Media Contact: Anne Perry Moore (218) 723-2356
Technical Contact: Heidi Bauman (218) 723-4953
All MPCA staff, toll-free (voice and TTY): (800) 657-3864
Duluth, Minn. -- Due to higher-than-normal bacteria levels, the Minnesota Pollution Control Agency's (MPCA) Beach Program coordinator placed a sign advising against water contact at a Duluth public beach today. The advisory will remain in effect until at least tomorrow or when bacterial numbers fall below the program threshold..
"We understand western Duluth received two-and-a-half inches of rain recently, and that probably contributed to high levels of E. coli bacteria at the Clyde Avenue Boat Landing," said Heidi Bauman, MPCA Beach Program Coordinator. "Despite cold river water temperatures, we want people to know that swimming or water contact is not recommended at that site." If anyone becomes ill after contact with the Clyde Avenue Boat Landing's water, they should contact the St. Louis County Health Department office at (218) 725-5200.
The Clyde Avenue monitoring site had two advisories posted during July 2003 and none in 2004.
The Clyde Avenue Boat Landing is currently the only site of 39 tested by the MPCA with a "no water contact" advisory sign. "The more we promote our Web site, http://www.mnbeaches.org and our hotline, (218) 725-7724, the faster people can learn about the water quality at their favorite beaches and public access points," Bauman said. Though quantities are limited, Web visitors can currently register for a free beach ball with the beach program's Web address printed on it and to be added to an e-mail alert service.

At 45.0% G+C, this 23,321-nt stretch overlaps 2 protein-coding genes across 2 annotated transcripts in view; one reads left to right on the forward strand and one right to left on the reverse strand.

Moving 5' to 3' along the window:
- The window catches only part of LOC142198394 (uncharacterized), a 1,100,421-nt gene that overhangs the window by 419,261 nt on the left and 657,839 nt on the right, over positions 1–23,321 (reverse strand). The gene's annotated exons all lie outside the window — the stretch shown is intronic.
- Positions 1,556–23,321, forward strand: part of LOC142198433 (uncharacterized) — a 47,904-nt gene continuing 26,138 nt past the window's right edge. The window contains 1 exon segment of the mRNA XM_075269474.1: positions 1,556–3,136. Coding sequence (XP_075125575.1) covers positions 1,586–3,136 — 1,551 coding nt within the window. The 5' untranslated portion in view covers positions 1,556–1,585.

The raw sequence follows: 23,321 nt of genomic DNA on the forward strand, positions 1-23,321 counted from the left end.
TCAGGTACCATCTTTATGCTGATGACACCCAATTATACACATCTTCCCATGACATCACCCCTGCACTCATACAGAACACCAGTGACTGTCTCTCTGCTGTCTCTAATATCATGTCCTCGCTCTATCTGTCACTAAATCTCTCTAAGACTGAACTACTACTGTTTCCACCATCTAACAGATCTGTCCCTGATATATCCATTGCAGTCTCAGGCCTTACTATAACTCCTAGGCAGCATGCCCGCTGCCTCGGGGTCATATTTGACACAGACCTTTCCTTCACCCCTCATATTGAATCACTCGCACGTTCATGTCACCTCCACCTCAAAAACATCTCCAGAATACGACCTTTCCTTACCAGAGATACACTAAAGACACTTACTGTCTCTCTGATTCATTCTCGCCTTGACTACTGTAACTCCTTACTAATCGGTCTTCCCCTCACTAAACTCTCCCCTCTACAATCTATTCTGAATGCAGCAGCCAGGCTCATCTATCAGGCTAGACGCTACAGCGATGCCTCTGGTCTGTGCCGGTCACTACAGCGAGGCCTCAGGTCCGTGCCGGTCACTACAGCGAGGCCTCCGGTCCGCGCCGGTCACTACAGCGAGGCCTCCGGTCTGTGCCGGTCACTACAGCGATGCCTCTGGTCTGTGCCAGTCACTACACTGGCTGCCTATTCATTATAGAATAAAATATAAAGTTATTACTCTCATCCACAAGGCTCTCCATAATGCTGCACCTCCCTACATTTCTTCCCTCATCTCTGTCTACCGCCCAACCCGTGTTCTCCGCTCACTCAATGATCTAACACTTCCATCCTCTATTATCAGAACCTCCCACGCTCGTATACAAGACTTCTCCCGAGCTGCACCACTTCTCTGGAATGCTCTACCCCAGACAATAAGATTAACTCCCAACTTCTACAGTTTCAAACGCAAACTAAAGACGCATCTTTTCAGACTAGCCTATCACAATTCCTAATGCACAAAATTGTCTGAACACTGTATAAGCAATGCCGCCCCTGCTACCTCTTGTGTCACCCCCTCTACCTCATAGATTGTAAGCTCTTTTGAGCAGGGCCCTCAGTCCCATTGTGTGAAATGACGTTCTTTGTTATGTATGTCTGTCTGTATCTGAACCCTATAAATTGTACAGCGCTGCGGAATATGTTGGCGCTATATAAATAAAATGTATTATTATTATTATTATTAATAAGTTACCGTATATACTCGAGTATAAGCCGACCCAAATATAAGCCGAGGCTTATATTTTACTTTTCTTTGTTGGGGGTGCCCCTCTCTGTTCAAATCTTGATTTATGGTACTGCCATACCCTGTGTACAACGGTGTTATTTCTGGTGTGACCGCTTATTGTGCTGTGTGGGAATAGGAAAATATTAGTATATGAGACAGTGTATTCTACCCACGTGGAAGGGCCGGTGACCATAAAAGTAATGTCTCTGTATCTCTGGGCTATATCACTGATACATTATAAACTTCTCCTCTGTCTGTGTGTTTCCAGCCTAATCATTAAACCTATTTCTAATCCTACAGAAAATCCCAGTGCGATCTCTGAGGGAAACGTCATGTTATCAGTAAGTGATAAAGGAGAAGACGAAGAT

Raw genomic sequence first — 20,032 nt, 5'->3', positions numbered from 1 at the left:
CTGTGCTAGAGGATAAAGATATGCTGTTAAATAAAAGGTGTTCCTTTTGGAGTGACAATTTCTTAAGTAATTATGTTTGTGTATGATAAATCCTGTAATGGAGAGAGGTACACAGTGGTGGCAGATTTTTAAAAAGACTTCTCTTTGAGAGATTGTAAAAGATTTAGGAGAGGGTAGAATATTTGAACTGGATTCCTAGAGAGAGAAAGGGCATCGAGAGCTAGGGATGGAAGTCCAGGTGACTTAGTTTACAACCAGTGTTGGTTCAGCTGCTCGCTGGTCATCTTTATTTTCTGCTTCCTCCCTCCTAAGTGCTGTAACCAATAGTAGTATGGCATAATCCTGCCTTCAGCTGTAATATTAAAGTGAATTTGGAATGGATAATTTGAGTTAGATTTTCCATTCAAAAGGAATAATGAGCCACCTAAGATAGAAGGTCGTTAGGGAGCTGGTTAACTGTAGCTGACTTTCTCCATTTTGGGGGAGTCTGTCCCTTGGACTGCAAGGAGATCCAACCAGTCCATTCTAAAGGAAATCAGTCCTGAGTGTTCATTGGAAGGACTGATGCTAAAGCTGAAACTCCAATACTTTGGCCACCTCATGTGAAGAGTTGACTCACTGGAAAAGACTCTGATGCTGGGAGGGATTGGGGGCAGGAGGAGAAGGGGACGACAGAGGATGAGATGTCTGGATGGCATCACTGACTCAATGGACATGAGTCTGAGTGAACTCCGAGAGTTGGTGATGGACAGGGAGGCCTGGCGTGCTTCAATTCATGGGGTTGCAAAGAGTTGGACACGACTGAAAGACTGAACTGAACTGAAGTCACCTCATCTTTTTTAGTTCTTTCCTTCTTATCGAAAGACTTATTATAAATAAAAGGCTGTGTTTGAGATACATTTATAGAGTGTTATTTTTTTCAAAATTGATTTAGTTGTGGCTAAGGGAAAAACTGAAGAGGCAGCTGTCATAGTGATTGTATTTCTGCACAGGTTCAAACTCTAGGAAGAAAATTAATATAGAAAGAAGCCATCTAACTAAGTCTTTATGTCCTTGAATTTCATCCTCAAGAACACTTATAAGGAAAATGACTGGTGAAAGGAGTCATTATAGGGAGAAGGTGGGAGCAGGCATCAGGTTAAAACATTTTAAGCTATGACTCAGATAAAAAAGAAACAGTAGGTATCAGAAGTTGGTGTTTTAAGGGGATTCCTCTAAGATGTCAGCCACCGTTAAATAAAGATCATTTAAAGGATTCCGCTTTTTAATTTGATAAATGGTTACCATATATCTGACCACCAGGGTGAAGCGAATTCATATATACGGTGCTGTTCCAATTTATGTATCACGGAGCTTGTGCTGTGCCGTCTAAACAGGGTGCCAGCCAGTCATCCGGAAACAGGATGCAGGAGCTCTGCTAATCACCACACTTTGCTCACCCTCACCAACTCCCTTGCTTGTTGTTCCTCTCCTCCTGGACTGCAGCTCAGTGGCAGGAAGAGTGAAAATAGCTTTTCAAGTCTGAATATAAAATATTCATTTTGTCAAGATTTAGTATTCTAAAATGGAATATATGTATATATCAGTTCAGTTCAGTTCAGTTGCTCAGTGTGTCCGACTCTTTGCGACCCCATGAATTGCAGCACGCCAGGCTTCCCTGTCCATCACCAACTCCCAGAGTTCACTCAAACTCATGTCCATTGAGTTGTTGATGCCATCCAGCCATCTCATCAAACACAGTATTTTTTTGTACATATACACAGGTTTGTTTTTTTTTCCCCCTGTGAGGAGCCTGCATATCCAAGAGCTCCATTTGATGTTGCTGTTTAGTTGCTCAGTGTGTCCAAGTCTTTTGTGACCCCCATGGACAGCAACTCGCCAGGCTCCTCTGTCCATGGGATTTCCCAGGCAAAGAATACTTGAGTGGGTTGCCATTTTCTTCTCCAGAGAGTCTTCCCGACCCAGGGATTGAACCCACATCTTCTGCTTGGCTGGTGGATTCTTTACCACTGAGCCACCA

Bacterial sources such as dog and wildlife feces, dirty diapers, failing septic systems and sewer line breaks and overflows are often mentioned as possible beach water contaminants. "Though the bacteria's origins cannot be determined due to funding and program restrictions," Bauman said, "rain seems to be a common factor among the beach advisories we've posted during the past three years." More rain is predicted and Bauman cautioned people to stay out of the water for the next few days.
Staff from the MPCA's federally-funded beach water monitoring program, now in its third year, began testing beach water at a limited number of public access points in early May. Staff began water testing at all 39 public access sites along Lake Superior's Minnesota shoreline on May 23.
Currently, Minnesota does not require beach testing. As a result, water sampling and announcements of unsafe swimming conditions are inconsistently issued. The federal Beach Environmental Assessment and Coastal Health (BEACH) Act, an amendment to the Clean Water Act, calls on Minnesota and other states with coastal waters to monitor water quality at public beaches and improve how they notify the public about health risks at beaches.
For more information about the beach program, call Heidi Bauman, MPCA Beach Program Coordinator, at (218) 723-4953, (800) 657-3864 or visit the related Web page at www.mnbeaches.org. The Web site also provides an opportunity to receive free advisory alert e-mails, maps of the monitoring sites, lists recent water monitoring results at all 39 beach locations, and a recently-released report of last year's program and monitoring accomplishments. People may call the program's hotline at (218) 725-7724 for the latest beach advisory information.